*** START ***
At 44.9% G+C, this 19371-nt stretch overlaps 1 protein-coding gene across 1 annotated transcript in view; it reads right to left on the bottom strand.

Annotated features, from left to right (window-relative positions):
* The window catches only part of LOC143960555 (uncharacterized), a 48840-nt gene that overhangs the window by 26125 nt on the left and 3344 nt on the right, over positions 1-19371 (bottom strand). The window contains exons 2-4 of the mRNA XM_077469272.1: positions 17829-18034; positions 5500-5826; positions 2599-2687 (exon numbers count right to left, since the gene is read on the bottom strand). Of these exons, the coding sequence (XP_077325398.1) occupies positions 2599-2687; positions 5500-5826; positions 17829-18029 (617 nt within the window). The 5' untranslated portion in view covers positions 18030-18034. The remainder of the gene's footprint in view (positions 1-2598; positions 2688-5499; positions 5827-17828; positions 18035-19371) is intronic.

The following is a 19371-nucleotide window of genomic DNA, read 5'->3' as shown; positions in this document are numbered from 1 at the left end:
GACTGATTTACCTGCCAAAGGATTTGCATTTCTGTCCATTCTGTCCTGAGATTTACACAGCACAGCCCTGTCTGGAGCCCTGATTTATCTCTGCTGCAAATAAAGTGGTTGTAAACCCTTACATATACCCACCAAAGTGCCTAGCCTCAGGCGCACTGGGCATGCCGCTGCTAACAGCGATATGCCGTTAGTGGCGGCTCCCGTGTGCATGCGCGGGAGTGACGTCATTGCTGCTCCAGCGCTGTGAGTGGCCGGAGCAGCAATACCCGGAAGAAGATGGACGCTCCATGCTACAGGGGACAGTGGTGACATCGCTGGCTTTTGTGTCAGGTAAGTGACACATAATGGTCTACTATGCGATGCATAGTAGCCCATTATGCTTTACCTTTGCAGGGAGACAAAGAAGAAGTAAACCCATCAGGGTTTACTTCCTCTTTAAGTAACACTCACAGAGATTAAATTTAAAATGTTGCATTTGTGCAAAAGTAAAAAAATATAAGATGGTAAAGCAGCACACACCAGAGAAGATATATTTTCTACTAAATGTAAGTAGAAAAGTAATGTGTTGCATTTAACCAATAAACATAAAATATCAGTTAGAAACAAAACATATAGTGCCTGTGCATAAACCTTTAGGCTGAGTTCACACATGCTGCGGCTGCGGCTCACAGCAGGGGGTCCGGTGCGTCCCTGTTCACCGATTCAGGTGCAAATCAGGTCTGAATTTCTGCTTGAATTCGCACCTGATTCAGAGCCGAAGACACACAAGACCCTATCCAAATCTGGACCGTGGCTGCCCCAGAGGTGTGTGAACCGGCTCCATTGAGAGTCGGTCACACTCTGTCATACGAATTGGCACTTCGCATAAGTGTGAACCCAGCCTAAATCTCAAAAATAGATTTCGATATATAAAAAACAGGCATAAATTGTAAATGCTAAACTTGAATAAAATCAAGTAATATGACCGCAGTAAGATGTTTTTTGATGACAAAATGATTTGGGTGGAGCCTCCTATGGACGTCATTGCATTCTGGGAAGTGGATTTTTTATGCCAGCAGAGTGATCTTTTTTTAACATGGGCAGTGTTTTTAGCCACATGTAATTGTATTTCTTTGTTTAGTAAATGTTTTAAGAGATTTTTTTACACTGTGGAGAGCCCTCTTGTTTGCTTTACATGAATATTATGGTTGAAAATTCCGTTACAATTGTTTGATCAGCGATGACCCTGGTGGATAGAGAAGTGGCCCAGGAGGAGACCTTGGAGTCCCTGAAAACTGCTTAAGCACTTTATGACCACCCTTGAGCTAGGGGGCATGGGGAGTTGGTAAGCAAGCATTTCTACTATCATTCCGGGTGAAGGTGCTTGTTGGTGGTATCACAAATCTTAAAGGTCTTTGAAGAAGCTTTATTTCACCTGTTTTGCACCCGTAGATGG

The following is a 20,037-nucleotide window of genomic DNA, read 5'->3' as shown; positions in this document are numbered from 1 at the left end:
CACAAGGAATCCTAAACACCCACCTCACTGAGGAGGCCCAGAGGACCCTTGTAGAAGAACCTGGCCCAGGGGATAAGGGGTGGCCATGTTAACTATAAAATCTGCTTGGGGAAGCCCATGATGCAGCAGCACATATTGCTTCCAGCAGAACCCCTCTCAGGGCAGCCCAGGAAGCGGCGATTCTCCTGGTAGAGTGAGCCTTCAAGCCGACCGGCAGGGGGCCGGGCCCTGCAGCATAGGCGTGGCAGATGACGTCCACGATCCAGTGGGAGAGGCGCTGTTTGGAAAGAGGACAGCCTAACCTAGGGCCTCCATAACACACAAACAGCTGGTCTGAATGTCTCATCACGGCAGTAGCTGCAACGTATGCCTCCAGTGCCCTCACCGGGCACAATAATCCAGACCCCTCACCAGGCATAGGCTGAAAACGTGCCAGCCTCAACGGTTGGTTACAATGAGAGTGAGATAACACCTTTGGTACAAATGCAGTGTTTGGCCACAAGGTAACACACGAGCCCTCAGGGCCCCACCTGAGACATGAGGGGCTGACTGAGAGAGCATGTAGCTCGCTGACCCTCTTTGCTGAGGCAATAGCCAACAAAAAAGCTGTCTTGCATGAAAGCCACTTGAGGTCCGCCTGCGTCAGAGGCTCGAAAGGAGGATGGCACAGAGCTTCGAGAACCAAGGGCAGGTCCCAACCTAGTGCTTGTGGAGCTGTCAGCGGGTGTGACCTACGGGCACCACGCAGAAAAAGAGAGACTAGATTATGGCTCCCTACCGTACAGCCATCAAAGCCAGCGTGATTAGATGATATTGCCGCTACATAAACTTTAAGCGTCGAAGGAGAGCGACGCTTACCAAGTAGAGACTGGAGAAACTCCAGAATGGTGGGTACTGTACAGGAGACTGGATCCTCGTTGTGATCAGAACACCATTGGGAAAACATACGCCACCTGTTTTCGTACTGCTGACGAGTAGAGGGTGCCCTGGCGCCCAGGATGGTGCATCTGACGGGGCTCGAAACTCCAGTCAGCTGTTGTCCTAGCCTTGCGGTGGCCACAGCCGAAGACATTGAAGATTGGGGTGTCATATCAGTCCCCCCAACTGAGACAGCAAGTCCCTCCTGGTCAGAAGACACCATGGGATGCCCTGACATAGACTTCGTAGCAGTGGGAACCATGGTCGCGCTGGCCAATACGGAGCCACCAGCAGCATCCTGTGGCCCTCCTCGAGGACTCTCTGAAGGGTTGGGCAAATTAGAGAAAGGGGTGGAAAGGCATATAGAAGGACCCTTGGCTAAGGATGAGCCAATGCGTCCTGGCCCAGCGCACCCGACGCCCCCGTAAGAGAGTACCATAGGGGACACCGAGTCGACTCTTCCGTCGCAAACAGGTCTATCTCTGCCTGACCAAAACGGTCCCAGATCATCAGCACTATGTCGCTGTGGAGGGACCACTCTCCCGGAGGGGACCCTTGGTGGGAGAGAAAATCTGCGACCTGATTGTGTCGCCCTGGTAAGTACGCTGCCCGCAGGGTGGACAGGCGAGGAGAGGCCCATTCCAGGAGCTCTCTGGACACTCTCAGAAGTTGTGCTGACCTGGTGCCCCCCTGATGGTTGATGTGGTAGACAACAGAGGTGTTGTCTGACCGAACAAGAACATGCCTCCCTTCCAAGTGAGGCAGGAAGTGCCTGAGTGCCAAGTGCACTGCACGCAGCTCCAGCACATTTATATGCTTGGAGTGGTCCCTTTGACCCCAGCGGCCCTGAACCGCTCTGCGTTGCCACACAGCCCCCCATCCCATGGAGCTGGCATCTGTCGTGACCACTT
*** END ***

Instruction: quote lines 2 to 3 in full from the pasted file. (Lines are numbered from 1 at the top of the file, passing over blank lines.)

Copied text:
Annotated features, from left to right (window-relative positions):
* The window catches only part of LOC143960555 (uncharacterized), a 48840-nt gene that overhangs the window by 26125 nt on the left and 3344 nt on the right, over positions 1-19371 (bottom strand). The window contains exons 2-4 of the mRNA XM_077469272.1: positions 17829-18034; positions 5500-5826; positions 2599-2687 (exon numbers count right to left, since the gene is read on the bottom strand). Of these exons, the coding sequence (XP_077325398.1) occupies positions 2599-2687; positions 5500-5826; positions 17829-18029 (617 nt within the window). The 5' untranslated portion in view covers positions 18030-18034. The remainder of the gene's footprint in view (positions 1-2598; positions 2688-5499; positions 5827-17828; positions 18035-19371) is intronic.